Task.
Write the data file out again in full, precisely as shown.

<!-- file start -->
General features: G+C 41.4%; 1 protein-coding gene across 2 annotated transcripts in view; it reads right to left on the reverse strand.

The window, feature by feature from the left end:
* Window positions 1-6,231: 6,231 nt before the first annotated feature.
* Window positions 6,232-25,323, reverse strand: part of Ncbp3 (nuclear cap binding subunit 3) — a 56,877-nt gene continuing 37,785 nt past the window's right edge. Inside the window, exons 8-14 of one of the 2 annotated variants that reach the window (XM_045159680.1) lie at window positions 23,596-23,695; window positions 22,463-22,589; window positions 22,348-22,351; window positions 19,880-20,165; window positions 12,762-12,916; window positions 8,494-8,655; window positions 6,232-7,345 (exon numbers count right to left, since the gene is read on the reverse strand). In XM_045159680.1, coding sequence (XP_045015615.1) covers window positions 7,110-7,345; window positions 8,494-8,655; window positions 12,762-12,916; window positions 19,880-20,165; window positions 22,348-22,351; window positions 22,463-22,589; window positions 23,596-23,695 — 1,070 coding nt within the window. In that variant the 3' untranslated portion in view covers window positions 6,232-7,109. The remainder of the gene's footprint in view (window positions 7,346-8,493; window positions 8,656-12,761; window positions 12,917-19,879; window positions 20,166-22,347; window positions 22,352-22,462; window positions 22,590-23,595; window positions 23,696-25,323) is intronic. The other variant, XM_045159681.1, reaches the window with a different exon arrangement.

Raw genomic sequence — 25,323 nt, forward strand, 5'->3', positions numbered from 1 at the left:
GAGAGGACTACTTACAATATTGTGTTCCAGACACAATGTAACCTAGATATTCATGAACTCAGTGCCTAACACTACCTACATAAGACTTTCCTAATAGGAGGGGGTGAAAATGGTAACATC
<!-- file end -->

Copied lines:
General features: G+C 41.4%; 1 protein-coding gene across 2 annotated transcripts in view; it reads right to left on the reverse strand.

The window, feature by feature from the left end:
* Window positions 1-6,231: 6,231 nt before the first annotated feature.
* Window positions 6,232-25,323, reverse strand: part of Ncbp3 (nuclear cap binding subunit 3) — a 56,877-nt gene continuing 37,785 nt past the window's right edge. Inside the window, exons 8-14 of one of the 2 annotated variants that reach the window (XM_045159680.1) lie at window positions 23,596-23,695; window positions 22,463-22,589; window positions 22,348-22,351; window positions 19,880-20,165; window positions 12,762-12,916; window positions 8,494-8,655; window positions 6,232-7,345 (exon numbers count right to left, since the gene is read on the reverse strand). In XM_045159680.1, coding sequence (XP_045015615.1) covers window positions 7,110-7,345; window positions 8,494-8,655; window positions 12,762-12,916; window positions 19,880-20,165; window positions 22,348-22,351; window positions 22,463-22,589; window positions 23,596-23,695 — 1,070 coding nt within the window. In that variant the 3' untranslated portion in view covers window positions 6,232-7,109. The remainder of the gene's footprint in view (window positions 7,346-8,493; window positions 8,656-12,761; window positions 12,917-19,879; window positions 20,166-22,347; window positions 22,352-22,462; window positions 22,590-23,595; window positions 23,696-25,323) is intronic. The other variant, XM_045159681.1, reaches the window with a different exon arrangement.

Raw genomic sequence — 25,323 nt, forward strand, 5'->3', positions numbered from 1 at the left:
GAGAGGACTACTTACAATATTGTGTTCCAGACACAATGTAACCTAGATATTCATGAACTCAGTGCCTAACACTACCTACATAAGACTTTCCTAATAGGAGGGGGTGAAAATGGTAACATC